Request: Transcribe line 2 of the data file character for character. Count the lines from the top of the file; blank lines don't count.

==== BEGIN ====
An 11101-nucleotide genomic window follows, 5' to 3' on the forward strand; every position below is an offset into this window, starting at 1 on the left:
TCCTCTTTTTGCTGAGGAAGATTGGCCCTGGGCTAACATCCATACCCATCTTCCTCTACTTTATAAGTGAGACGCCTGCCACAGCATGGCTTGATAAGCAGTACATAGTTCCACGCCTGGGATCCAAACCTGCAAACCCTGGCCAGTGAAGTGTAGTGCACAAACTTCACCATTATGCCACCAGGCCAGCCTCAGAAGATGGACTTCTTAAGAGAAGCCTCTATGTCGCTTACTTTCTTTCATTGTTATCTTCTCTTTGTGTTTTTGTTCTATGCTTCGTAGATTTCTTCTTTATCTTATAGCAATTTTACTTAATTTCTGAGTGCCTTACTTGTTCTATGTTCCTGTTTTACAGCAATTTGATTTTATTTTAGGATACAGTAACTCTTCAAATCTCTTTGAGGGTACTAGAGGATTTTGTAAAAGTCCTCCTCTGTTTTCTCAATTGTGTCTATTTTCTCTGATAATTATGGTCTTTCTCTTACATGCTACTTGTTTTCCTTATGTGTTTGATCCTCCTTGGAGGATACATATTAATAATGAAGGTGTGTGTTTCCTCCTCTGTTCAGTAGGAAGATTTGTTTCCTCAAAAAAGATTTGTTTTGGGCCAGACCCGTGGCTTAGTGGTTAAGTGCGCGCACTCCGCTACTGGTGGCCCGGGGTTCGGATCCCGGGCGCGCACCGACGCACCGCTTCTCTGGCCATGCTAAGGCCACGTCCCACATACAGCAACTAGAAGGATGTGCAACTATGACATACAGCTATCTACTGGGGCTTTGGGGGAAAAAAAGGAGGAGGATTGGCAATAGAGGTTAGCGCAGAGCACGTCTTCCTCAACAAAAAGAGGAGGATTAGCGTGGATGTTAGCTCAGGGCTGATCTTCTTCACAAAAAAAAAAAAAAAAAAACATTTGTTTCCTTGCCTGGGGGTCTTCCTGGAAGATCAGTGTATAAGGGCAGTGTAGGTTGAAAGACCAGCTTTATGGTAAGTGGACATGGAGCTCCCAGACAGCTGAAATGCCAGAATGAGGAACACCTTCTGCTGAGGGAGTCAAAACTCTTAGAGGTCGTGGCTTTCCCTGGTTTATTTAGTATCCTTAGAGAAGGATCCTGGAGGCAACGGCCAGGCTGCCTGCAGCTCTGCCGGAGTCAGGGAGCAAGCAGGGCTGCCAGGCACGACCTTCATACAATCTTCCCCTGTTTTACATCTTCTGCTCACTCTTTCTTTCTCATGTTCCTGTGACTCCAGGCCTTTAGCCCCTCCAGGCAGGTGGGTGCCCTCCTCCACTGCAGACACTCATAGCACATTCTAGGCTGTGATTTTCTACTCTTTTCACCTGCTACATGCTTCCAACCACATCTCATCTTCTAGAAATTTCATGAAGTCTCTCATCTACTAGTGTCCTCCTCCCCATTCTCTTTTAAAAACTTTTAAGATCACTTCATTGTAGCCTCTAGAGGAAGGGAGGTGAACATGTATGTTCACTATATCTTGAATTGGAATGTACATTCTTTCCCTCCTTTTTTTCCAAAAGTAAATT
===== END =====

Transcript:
TCCTCTTTTTGCTGAGGAAGATTGGCCCTGGGCTAACATCCATACCCATCTTCCTCTACTTTATAAGTGAGACGCCTGCCACAGCATGGCTTGATAAGCAGTACATAGTTCCACGCCTGGGATCCAAACCTGCAAACCCTGGCCAGTGAAGTGTAGTGCACAAACTTCACCATTATGCCACCAGGCCAGCCTCAGAAGATGGACTTCTTAAGAGAAGCCTCTATGTCGCTTACTTTCTTTCATTGTTATCTTCTCTTTGTGTTTTTGTTCTATGCTTCGTAGATTTCTTCTTTATCTTATAGCAATTTTACTTAATTTCTGAGTGCCTTACTTGTTCTATGTTCCTGTTTTACAGCAATTTGATTTTATTTTAGGATACAGTAACTCTTCAAATCTCTTTGAGGGTACTAGAGGATTTTGTAAAAGTCCTCCTCTGTTTTCTCAATTGTGTCTATTTTCTCTGATAATTATGGTCTTTCTCTTACATGCTACTTGTTTTCCTTATGTGTTTGATCCTCCTTGGAGGATACATATTAATAATGAAGGTGTGTGTTTCCTCCTCTGTTCAGTAGGAAGATTTGTTTCCTCAAAAAAGATTTGTTTTGGGCCAGACCCGTGGCTTAGTGGTTAAGTGCGCGCACTCCGCTACTGGTGGCCCGGGGTTCGGATCCCGGGCGCGCACCGACGCACCGCTTCTCTGGCCATGCTAAGGCCACGTCCCACATACAGCAACTAGAAGGATGTGCAACTATGACATACAGCTATCTACTGGGGCTTTGGGGGAAAAAAAGGAGGAGGATTGGCAATAGAGGTTAGCGCAGAGCACGTCTTCCTCAACAAAAAGAGGAGGATTAGCGTGGATGTTAGCTCAGGGCTGATCTTCTTCACAAAAAAAAAAAAAAAAAAACATTTGTTTCCTTGCCTGGGGGTCTTCCTGGAAGATCAGTGTATAAGGGCAGTGTAGGTTGAAAGACCAGCTTTATGGTAAGTGGACATGGAGCTCCCAGACAGCTGAAATGCCAGAATGAGGAACACCTTCTGCTGAGGGAGTCAAAACTCTTAGAGGTCGTGGCTTTCCCTGGTTTATTTAGTATCCTTAGAGAAGGATCCTGGAGGCAACGGCCAGGCTGCCTGCAGCTCTGCCGGAGTCAGGGAGCAAGCAGGGCTGCCAGGCACGACCTTCATACAATCTTCCCCTGTTTTACATCTTCTGCTCACTCTTTCTTTCTCATGTTCCTGTGACTCCAGGCCTTTAGCCCCTCCAGGCAGGTGGGTGCCCTCCTCCACTGCAGACACTCATAGCACATTCTAGGCTGTGATTTTCTACTCTTTTCACCTGCTACATGCTTCCAACCACATCTCATCTTCTAGAAATTTCATGAAGTCTCTCATCTACTAGTGTCCTCCTCCCCATTCTCTTTTAAAAACTTTTAAGATCACTTCATTGTAGCCTCTAGAGGAAGGGAGGTGAACATGTATGTTCACTATATCTTGAATTGGAATGTACATTCTTTCCCTCCTTTTTTTCCAAAAGTAAATT